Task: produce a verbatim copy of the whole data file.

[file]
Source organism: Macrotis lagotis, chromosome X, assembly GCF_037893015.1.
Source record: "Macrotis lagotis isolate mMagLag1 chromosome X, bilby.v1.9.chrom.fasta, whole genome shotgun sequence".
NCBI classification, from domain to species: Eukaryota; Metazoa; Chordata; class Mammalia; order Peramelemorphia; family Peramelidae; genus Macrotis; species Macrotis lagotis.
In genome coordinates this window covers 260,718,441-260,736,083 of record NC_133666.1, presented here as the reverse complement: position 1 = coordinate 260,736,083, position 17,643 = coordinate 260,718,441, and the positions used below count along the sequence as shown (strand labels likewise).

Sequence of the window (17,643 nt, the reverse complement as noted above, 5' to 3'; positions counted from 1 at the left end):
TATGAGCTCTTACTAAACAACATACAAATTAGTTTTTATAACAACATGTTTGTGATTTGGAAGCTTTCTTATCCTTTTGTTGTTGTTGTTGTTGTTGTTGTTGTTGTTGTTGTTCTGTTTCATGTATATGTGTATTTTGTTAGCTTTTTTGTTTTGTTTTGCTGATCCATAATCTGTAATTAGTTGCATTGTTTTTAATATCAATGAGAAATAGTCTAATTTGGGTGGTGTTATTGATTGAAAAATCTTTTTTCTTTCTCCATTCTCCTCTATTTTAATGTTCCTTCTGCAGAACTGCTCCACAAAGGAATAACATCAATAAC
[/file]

Source organism: Macrotis lagotis, chromosome X, assembly GCF_037893015.1.
Source record: "Macrotis lagotis isolate mMagLag1 chromosome X, bilby.v1.9.chrom.fasta, whole genome shotgun sequence".
NCBI classification, from domain to species: Eukaryota; Metazoa; Chordata; class Mammalia; order Peramelemorphia; family Peramelidae; genus Macrotis; species Macrotis lagotis.
In genome coordinates this window covers 260,718,441-260,736,083 of record NC_133666.1, presented here as the reverse complement: position 1 = coordinate 260,736,083, position 17,643 = coordinate 260,718,441, and the positions used below count along the sequence as shown (strand labels likewise).

Sequence of the window (17,643 nt, the reverse complement as noted above, 5' to 3'; positions counted from 1 at the left end):
TATGAGCTCTTACTAAACAACATACAAATTAGTTTTTATAACAACATGTTTGTGATTTGGAAGCTTTCTTATCCTTTTGTTGTTGTTGTTGTTGTTGTTGTTGTTGTTGTTGTTCTGTTTCATGTATATGTGTATTTTGTTAGCTTTTTTGTTTTGTTTTGCTGATCCATAATCTGTAATTAGTTGCATTGTTTTTAATATCAATGAGAAATAGTCTAATTTGGGTGGTGTTATTGATTGAAAAATCTTTTTTCTTTCTCCATTCTCCTCTATTTTAATGTTCCTTCTGCAGAACTGCTCCACAAAGGAATAACATCAATAAC